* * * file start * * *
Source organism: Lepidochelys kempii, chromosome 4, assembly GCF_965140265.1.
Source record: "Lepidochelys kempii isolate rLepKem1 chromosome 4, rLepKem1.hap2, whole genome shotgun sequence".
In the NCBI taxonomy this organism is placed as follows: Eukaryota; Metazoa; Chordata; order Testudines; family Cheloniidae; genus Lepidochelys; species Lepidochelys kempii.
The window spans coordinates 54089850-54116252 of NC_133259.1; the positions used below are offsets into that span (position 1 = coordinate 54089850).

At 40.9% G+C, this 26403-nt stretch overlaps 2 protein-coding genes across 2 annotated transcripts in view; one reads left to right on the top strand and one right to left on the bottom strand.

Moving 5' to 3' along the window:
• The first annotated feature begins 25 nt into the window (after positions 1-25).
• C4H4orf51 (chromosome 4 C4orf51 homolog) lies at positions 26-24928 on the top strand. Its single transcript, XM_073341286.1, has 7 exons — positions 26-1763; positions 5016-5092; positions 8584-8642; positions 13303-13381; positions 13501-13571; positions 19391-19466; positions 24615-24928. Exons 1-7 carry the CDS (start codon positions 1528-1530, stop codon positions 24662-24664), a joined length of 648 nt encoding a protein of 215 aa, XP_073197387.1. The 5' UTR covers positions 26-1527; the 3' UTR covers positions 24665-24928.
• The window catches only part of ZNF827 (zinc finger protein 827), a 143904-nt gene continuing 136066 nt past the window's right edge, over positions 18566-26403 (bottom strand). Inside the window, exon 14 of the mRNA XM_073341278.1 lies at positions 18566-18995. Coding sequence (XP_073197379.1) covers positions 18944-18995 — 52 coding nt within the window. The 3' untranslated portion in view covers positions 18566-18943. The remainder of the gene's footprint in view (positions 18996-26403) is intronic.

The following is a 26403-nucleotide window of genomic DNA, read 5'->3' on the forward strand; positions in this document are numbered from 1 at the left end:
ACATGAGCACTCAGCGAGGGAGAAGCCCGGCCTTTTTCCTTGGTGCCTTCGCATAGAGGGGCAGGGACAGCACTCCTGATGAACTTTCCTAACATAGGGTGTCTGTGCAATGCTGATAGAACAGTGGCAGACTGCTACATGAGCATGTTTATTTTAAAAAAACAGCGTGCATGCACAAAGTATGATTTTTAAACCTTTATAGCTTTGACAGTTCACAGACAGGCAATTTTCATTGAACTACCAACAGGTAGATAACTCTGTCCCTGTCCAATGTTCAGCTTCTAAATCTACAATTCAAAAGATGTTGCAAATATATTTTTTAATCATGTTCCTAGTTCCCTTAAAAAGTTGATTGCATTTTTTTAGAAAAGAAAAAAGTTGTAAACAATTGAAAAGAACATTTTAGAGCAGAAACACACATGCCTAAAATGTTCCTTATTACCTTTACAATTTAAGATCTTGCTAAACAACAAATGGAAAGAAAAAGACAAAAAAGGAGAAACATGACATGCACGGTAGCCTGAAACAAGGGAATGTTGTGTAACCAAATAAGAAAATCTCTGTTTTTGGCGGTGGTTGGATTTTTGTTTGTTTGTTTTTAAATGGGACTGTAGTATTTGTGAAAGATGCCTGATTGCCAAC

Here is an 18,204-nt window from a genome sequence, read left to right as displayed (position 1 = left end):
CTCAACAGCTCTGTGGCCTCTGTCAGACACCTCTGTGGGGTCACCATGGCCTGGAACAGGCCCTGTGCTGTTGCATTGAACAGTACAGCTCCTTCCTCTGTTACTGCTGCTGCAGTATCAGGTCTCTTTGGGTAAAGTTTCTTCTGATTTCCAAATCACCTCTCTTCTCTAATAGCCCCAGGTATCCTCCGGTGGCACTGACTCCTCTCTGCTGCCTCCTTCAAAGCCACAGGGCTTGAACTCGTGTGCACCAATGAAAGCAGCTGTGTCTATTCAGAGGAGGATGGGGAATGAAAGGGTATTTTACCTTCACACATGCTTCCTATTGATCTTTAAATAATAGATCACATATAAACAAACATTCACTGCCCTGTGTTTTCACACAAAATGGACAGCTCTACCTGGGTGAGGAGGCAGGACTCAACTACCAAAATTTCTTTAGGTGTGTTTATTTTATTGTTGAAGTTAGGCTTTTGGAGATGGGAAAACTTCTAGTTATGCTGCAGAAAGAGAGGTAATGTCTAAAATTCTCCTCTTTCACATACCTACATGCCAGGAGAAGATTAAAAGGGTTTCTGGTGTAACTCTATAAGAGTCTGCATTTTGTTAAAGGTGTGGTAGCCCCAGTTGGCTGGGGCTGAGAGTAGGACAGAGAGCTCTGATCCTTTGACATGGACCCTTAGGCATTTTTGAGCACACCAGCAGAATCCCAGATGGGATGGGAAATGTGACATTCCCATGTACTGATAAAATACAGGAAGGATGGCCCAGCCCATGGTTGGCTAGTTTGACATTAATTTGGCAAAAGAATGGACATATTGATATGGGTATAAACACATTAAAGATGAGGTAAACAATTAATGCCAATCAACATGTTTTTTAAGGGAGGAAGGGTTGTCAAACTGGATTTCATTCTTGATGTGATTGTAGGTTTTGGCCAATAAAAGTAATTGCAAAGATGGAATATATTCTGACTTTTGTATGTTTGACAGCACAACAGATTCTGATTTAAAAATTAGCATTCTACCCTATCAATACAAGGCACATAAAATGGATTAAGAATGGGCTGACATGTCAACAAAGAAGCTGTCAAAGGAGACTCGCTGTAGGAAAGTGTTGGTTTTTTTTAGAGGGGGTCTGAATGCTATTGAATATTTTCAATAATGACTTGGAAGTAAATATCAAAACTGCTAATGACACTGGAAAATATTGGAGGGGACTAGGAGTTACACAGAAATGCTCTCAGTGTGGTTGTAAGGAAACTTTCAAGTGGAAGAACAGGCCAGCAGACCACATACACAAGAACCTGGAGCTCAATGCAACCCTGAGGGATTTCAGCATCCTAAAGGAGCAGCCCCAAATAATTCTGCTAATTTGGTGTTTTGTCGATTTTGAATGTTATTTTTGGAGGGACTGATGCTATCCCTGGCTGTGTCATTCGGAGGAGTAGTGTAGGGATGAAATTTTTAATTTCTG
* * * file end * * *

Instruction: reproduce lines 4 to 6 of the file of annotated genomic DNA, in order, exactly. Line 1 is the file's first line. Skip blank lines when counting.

The window spans coordinates 54089850-54116252 of NC_133259.1; the positions used below are offsets into that span (position 1 = coordinate 54089850).

At 40.9% G+C, this 26403-nt stretch overlaps 2 protein-coding genes across 2 annotated transcripts in view; one reads left to right on the top strand and one right to left on the bottom strand.

Moving 5' to 3' along the window: